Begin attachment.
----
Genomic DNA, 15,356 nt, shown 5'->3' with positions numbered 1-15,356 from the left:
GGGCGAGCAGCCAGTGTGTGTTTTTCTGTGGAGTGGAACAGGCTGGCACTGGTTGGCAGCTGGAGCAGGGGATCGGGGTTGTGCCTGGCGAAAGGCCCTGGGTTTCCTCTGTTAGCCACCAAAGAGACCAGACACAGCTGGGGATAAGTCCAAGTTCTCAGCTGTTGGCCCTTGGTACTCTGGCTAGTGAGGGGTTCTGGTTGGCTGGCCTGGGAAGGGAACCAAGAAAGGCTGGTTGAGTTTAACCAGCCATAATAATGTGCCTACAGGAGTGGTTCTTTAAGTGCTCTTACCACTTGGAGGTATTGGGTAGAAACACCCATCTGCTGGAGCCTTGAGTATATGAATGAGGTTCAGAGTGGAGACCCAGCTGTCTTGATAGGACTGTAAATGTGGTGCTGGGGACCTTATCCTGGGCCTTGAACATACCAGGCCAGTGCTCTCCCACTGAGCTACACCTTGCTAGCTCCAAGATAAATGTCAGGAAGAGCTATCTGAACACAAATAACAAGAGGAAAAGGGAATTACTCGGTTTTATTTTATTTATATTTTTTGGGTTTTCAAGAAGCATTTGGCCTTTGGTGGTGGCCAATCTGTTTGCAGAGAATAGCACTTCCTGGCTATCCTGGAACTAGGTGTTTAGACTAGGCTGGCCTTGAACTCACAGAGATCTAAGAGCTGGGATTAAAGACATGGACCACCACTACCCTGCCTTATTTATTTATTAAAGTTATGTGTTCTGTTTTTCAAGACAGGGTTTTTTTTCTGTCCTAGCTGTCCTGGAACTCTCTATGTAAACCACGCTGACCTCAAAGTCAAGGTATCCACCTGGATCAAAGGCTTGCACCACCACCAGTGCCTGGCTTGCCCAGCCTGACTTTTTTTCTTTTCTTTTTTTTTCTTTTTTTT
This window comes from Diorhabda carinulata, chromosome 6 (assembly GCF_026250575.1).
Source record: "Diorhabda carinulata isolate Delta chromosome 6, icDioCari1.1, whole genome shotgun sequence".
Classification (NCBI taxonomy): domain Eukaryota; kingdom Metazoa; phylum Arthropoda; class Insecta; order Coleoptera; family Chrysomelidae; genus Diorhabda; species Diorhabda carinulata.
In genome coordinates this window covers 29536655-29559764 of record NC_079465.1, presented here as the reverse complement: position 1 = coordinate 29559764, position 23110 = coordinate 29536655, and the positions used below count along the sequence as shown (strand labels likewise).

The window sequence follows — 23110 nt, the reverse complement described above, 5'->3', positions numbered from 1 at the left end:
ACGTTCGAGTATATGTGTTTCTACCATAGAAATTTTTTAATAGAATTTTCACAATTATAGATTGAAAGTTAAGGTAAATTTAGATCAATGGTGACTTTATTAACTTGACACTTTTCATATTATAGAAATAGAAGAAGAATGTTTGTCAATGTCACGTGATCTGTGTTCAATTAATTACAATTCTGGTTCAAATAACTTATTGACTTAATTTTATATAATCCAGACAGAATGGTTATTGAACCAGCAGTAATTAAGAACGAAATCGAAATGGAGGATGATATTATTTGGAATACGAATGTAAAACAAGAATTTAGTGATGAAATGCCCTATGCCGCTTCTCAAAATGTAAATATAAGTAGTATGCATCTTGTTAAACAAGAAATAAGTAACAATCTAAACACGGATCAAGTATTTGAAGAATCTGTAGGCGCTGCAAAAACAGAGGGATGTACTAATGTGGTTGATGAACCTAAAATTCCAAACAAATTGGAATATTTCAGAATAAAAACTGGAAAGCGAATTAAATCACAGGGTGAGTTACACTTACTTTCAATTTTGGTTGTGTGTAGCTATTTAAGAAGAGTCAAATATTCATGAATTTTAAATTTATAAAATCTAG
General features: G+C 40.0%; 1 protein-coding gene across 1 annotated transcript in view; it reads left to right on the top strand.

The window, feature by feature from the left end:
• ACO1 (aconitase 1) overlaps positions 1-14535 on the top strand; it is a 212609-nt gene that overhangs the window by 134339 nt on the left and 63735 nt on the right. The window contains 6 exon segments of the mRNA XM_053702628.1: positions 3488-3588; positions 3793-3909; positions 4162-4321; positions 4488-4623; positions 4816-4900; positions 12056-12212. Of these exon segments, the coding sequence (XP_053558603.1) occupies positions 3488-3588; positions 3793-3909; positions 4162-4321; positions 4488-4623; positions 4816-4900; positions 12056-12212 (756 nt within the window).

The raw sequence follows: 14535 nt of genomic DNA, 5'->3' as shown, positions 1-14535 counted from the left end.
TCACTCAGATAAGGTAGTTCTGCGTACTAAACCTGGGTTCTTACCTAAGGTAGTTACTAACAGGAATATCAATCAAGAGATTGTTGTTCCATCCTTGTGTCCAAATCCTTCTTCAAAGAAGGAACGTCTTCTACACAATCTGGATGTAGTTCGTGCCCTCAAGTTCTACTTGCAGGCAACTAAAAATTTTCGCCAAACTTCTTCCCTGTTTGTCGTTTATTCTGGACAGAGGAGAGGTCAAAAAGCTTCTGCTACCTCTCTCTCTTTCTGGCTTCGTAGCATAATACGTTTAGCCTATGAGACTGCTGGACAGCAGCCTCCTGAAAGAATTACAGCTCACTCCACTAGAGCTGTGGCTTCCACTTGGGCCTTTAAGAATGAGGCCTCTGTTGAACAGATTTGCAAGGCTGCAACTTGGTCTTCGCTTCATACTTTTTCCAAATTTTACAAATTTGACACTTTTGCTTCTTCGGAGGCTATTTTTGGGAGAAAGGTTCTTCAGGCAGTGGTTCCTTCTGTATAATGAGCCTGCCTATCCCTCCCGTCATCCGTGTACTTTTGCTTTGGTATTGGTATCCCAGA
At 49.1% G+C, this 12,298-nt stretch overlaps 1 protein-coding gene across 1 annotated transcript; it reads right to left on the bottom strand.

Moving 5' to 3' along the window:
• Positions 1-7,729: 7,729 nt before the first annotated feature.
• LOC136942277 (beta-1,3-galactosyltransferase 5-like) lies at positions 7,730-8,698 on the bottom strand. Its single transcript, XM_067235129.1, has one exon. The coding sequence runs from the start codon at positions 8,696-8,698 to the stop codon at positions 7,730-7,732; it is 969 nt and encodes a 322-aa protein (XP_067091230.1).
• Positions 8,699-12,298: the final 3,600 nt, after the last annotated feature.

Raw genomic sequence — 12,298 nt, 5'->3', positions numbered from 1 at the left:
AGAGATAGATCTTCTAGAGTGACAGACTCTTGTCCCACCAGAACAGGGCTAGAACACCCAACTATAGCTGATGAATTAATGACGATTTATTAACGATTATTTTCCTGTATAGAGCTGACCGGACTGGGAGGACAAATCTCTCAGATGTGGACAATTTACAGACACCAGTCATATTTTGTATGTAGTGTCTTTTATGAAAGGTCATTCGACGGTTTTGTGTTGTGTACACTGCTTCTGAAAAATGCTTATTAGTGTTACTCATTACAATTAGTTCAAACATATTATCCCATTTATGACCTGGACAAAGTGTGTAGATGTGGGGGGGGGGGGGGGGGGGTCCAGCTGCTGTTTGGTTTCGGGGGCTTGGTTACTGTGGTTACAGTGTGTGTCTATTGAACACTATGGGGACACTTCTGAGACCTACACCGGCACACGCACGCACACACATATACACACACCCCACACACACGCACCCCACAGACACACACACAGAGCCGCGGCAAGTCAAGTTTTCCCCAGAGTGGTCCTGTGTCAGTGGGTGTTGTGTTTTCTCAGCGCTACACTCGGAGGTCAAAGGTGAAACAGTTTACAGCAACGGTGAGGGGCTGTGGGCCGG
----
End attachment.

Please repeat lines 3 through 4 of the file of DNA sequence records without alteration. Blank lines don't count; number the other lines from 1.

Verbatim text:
This window comes from Diorhabda carinulata, chromosome 6 (assembly GCF_026250575.1).
Source record: "Diorhabda carinulata isolate Delta chromosome 6, icDioCari1.1, whole genome shotgun sequence".